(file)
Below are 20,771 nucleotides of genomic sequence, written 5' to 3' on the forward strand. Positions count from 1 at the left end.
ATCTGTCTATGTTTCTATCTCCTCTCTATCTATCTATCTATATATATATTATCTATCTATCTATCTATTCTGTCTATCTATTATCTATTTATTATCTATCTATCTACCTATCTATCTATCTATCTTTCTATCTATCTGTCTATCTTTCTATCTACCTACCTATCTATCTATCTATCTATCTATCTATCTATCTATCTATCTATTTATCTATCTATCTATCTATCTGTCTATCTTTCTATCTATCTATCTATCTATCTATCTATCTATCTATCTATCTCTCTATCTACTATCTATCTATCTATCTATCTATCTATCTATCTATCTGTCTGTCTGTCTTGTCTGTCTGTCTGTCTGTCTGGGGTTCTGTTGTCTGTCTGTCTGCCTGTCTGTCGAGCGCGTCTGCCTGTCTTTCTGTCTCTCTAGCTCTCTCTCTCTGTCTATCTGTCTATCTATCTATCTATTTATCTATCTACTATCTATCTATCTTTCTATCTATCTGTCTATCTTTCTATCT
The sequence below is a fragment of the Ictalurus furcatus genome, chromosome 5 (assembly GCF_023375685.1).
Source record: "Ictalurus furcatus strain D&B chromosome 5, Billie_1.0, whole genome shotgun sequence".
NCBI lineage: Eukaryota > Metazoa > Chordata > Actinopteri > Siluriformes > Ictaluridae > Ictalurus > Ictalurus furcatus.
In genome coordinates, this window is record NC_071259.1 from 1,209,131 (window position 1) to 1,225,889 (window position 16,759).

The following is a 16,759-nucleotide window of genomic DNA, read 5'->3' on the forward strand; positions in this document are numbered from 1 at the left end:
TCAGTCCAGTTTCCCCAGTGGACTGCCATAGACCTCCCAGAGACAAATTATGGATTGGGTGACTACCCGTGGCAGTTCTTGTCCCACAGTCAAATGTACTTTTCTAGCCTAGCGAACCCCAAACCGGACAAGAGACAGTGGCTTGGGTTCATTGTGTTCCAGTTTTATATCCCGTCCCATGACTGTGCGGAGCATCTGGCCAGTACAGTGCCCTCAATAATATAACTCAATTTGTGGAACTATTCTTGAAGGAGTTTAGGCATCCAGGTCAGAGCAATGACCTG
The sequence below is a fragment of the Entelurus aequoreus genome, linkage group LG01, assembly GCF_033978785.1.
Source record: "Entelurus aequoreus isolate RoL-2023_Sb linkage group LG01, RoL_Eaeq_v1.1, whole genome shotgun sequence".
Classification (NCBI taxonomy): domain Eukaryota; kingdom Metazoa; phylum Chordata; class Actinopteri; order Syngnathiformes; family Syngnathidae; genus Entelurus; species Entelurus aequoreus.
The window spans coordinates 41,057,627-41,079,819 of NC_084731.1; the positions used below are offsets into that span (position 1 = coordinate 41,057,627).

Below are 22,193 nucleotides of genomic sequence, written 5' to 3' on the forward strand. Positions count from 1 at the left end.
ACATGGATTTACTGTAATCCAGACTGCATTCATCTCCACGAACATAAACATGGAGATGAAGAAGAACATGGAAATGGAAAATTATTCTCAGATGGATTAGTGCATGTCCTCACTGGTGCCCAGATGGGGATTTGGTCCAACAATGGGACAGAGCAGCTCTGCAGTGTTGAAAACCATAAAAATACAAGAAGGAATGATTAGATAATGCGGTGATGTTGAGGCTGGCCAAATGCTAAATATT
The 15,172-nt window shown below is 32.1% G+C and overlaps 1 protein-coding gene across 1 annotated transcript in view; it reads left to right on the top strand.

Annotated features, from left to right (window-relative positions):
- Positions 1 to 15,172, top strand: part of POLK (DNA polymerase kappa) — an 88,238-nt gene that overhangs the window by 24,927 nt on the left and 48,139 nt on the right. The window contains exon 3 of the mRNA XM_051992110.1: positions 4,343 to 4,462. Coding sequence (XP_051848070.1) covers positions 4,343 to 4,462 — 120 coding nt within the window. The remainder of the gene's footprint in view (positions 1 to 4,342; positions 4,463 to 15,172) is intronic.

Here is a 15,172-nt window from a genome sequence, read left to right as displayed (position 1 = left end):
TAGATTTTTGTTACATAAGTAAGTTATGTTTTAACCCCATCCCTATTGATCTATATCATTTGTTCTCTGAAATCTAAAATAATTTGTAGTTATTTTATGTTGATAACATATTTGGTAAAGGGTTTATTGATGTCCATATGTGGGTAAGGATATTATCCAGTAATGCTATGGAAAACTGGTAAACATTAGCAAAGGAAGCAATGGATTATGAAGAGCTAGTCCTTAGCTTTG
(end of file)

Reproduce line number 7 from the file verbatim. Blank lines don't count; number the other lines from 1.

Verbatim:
The following is a 16,759-nucleotide window of genomic DNA, read 5'->3' on the forward strand; positions in this document are numbered from 1 at the left end: